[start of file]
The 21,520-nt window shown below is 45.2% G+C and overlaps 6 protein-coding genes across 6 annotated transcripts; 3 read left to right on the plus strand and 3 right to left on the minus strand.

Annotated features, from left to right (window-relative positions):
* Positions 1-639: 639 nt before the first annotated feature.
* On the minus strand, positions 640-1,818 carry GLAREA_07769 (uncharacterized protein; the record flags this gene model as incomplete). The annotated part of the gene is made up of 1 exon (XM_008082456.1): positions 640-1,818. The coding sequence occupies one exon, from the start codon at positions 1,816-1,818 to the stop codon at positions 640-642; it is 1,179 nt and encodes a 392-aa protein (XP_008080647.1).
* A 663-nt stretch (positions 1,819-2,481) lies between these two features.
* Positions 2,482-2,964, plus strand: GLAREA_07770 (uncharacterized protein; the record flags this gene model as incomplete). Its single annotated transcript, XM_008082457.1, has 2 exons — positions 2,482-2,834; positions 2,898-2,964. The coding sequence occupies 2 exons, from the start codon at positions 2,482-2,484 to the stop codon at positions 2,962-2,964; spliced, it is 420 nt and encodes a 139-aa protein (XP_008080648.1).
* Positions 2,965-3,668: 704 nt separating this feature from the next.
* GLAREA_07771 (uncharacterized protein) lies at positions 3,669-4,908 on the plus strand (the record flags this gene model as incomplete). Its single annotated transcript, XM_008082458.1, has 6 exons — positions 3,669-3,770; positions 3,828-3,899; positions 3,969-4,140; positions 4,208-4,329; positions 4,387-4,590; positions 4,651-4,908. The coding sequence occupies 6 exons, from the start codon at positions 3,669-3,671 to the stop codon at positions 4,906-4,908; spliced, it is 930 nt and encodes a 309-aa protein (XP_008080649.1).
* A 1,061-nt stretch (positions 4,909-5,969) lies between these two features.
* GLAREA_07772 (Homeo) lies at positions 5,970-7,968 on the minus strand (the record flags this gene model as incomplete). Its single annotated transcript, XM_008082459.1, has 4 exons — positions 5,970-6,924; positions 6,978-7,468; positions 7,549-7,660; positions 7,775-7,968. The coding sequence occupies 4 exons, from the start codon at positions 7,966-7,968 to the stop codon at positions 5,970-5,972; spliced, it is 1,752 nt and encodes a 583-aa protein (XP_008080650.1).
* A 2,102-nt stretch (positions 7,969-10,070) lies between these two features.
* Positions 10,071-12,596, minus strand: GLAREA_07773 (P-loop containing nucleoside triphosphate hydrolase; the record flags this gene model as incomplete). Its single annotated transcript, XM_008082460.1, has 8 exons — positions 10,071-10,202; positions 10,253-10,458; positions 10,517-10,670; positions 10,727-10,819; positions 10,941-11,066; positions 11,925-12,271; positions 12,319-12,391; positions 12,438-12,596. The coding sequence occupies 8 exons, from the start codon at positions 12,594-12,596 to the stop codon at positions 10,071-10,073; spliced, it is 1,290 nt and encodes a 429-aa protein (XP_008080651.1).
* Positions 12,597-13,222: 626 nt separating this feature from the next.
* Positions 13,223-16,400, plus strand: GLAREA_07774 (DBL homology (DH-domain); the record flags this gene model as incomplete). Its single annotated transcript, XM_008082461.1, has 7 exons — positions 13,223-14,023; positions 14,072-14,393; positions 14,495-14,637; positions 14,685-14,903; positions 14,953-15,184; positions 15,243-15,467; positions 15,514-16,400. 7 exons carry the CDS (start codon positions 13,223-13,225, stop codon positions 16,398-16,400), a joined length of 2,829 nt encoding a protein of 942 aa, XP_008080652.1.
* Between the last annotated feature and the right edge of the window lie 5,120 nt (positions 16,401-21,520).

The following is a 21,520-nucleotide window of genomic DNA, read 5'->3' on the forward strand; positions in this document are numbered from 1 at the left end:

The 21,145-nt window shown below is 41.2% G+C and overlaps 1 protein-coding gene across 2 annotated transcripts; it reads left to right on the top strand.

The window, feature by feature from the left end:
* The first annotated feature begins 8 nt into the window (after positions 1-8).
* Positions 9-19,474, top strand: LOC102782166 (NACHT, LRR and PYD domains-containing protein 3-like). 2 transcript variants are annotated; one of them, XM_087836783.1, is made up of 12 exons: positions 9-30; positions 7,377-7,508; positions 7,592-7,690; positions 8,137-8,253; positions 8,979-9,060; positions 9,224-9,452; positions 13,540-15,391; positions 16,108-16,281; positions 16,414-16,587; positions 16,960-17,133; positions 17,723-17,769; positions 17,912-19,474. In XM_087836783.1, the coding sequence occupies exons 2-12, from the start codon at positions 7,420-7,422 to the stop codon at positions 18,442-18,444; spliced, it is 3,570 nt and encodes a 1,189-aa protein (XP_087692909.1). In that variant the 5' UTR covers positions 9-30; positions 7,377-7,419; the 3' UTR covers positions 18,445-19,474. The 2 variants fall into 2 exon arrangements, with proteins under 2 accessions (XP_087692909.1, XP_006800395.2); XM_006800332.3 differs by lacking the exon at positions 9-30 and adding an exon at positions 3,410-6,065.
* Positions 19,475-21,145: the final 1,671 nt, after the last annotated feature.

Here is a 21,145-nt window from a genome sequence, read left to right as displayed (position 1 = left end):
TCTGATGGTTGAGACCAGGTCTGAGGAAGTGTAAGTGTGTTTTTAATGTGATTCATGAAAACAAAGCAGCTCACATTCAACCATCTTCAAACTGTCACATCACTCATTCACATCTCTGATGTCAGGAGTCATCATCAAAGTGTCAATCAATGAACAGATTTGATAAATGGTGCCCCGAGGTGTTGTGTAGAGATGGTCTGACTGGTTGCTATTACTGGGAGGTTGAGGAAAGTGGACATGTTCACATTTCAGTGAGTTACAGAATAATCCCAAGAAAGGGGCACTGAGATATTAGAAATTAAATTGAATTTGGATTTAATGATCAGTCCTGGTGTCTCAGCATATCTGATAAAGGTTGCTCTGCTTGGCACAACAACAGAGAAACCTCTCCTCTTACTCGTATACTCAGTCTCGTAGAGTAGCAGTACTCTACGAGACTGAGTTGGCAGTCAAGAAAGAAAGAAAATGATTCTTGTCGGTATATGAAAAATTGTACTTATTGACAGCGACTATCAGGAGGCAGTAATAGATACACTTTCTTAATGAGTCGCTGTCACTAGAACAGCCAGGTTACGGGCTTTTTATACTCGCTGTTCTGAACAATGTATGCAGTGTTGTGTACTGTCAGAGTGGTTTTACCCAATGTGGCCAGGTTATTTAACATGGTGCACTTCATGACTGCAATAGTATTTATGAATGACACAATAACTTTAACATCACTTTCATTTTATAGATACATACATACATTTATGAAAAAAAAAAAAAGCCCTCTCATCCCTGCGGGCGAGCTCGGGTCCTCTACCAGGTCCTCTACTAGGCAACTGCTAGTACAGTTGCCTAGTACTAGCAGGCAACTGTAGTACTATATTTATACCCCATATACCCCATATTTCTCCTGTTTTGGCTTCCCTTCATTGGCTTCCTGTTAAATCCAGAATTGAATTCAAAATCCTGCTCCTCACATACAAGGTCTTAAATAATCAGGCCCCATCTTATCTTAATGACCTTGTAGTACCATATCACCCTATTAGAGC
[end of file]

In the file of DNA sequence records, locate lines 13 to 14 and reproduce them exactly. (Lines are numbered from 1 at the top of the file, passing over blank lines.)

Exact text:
* Positions 12,597-13,222: 626 nt separating this feature from the next.
* Positions 13,223-16,400, plus strand: GLAREA_07774 (DBL homology (DH-domain); the record flags this gene model as incomplete). Its single annotated transcript, XM_008082461.1, has 7 exons — positions 13,223-14,023; positions 14,072-14,393; positions 14,495-14,637; positions 14,685-14,903; positions 14,953-15,184; positions 15,243-15,467; positions 15,514-16,400. 7 exons carry the CDS (start codon positions 13,223-13,225, stop codon positions 16,398-16,400), a joined length of 2,829 nt encoding a protein of 942 aa, XP_008080652.1.